In 1964, a group of Bay Area architects decided to reject the sprawling, single-family residential style of development popular after World War II. Together, they built Sea Ranch, a Sonoma County community with the specifically-defined principle to let nature predominate. Nestled within the trees, the original buildings celebrate natural elements, simplicity and open, communal space.
Visitors can see a building replica and original drawings now at the San Francisco Museum of Modern Art through April 28.
Before working on Sea Ranch, one of the architects, George Homsey, built his Dolores Heights home according to the same principle. Natural light pours into the numerous windows and skylights, and gives an open feeling to the house’s small rooms and narrow hallways. Most of the lot is dedicated to a lush and large shared backyard. The home is made almost entirely of wood – no sheetrock or stucco – just redwood shingles, wall paneling and tiles in the shower.
“The running joke is that you can take the house apart with a hammer,” Daniel Homsey told me as we walked around his father’s house. “Even the floors are just stained plywood.”
Like Sea Ranch, the home embraces both nature and community. Landscape architect Don Carter built the house next door, and Daniel remembers playing in the shared backyard with Carter’s kids and easily accessing both places. The communal feature worked well for the families, and even saved the elder Homsey’s life when Carter’s son came to his aid after he was overcome by heat stroke during a recent heat wave.
Unfortunately, 55 years later, Sea Ranch and the Dolores Heights home are still considered unique. Low-density, residential development continues to spread in California — even into high-risk fire areas. While fenced-property lines protect personal space, they also can increase our vulnerability; especially, as climate-change-induced heat waves and other environmental threats get worse.
The environmental and housing crises facing the Bay Area highlight the need for better, more inclusive, more resilient development. But responding to these needs doesn’t mean ignoring the past. Like George Homsey and the Sea Ranch architects of the 1960s, it means having the bravery to break free from the mid-century, single-family housing mold.
“Why should we be doing conventional things,” Dr. Kristina Hill, a professor at the UC Berkeley College of Urban Design, asked me. “We have an incredible market of people who want to try something new.”
As examples of successful, new developments outside San Francisco, Hill points to the IJburg neighborhood of Amsterdam where between 100-200 residents live in floating homes, and HafenCity in Hamburg, Germany, which incorporates a terraced design, instead of dikes, to protect people and belongings from frequent floods. Residents and employees of HafenCity don’t have to evacuate during a storm and can enjoy proximity to large expanses of water.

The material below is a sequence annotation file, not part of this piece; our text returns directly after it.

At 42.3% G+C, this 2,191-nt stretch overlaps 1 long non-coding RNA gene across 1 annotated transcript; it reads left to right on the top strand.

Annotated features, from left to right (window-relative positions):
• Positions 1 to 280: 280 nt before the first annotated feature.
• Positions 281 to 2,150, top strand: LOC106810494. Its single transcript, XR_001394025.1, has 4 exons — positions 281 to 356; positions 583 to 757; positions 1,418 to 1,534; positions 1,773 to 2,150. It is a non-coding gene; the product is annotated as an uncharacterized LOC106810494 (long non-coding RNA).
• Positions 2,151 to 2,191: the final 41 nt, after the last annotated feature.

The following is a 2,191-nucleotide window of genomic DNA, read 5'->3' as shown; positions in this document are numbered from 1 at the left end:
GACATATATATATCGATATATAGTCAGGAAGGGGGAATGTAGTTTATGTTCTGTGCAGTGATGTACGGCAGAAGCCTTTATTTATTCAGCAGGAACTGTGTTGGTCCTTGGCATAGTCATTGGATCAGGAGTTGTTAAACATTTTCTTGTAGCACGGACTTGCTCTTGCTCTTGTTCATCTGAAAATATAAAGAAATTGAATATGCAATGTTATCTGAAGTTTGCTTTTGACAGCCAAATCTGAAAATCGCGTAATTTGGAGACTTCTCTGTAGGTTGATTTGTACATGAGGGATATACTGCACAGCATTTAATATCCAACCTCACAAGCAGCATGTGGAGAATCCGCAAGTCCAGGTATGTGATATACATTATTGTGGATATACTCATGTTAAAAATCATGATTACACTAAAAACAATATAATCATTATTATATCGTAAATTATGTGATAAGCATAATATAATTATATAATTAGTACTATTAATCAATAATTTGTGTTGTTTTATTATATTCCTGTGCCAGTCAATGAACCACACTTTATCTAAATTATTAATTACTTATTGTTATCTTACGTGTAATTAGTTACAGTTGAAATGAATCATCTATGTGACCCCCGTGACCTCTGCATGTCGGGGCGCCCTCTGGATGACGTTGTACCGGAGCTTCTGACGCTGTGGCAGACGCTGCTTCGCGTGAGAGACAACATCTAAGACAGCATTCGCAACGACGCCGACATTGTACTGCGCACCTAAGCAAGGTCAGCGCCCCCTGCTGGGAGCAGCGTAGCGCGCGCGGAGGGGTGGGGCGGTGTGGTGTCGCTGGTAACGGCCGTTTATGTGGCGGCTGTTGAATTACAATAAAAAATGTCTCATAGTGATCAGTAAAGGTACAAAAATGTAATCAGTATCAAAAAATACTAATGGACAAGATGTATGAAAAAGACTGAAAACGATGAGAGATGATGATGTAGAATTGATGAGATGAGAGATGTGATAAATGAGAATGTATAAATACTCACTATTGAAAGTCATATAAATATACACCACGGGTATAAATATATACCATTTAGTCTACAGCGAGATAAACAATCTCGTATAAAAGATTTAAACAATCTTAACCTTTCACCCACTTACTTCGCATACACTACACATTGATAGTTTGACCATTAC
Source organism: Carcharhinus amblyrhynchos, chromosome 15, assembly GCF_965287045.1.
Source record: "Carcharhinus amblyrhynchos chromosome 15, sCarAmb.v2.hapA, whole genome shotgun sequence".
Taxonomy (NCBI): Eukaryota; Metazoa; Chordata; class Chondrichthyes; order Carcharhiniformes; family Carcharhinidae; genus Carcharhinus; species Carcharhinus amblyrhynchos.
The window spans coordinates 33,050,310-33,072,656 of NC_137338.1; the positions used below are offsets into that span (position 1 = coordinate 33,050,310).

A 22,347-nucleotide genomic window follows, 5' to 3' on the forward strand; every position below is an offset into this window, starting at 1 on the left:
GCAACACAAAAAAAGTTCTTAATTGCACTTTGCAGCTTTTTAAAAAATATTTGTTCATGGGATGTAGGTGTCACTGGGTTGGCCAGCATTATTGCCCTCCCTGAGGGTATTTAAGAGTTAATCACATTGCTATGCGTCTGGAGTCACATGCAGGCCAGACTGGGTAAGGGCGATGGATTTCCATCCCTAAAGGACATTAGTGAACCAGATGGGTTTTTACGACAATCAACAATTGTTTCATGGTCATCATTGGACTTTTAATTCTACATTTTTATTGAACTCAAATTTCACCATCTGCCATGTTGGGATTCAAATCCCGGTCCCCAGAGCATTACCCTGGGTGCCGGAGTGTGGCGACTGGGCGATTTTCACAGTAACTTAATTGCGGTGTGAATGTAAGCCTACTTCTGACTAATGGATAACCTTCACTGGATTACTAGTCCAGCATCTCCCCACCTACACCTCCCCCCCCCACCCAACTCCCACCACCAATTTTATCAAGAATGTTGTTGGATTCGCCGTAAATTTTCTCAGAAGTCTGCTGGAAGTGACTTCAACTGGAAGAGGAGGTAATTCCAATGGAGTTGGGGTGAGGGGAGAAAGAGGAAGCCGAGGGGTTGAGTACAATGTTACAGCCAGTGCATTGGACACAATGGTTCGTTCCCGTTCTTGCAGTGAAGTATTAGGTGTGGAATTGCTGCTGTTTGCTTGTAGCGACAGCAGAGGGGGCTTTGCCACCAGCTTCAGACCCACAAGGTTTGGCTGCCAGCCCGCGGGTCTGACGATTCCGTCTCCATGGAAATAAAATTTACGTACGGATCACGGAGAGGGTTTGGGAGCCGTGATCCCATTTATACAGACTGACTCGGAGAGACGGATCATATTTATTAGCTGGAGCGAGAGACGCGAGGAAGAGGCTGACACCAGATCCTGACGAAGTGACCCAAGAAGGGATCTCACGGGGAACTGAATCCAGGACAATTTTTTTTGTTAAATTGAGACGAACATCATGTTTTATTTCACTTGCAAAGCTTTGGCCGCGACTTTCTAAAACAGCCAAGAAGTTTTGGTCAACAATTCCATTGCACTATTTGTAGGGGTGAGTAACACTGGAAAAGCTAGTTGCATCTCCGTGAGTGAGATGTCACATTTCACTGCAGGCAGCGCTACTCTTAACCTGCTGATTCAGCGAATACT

Like Sea Ranch, HafenCity and the IJburg neighborhood embrace, rather than fight, natural elements and encourage community and connection. Hill believes both designs would work well on the Bay-side of San Francisco as seas rise.
Regional leaders also believe better Bay development could improve The City’s resiliency to climate change. In 2017, a team proposed rebuilding Islais Creek, an industrial area at the juncture of the Bayview-Hunters Point, Dogpatch and Potrero Hill neighborhoods. The project
would provide space for flood waters, jobs, homes and community areas, such as a redesigned Alemany Farmers Market. It re-thinks the 20th-century model of development.
“Ultimately, the solution to San Francisco’s problems must work for people, the Bay and the ecology itself,” Dan Parham, CEO of Neighborland, a platform that helped the team communicate with city officials and experts, told me.
The original design of Sea Ranch and the Dolores Heights home celebrated ways to connect people and the environment. Building on this past to create developments for the future, like HafenCity and the development at Islais Creek, is important as heat waves and rising seas get worse.
Meeting our future with bravery, instead of complacency, can make us stronger.
A recycling question from a reader
In which bin should used kitchen aluminum foil be placed? – Gerri Wilson
After devouring your burrito, you can ball up the aluminum foil and toss it in the blue bin. While it’s good to get most of the food off the foil and compost it, aluminum doesn’t need to be completely clean for recycling. Recology, San Francisco’s recycling provider, only asks that it’s not wet on the outside because it could contaminate paper in the bin.
Don’t know which bin to put it? Ask me! Email sorting questions to firstname.lastname@example.org.
Robyn Purchia is an environmental attorney, environmental blogger and environmental activist who hikes, gardens and tree hugs in her spare time. She is a guest columnist. Check her out at robynpurchia.com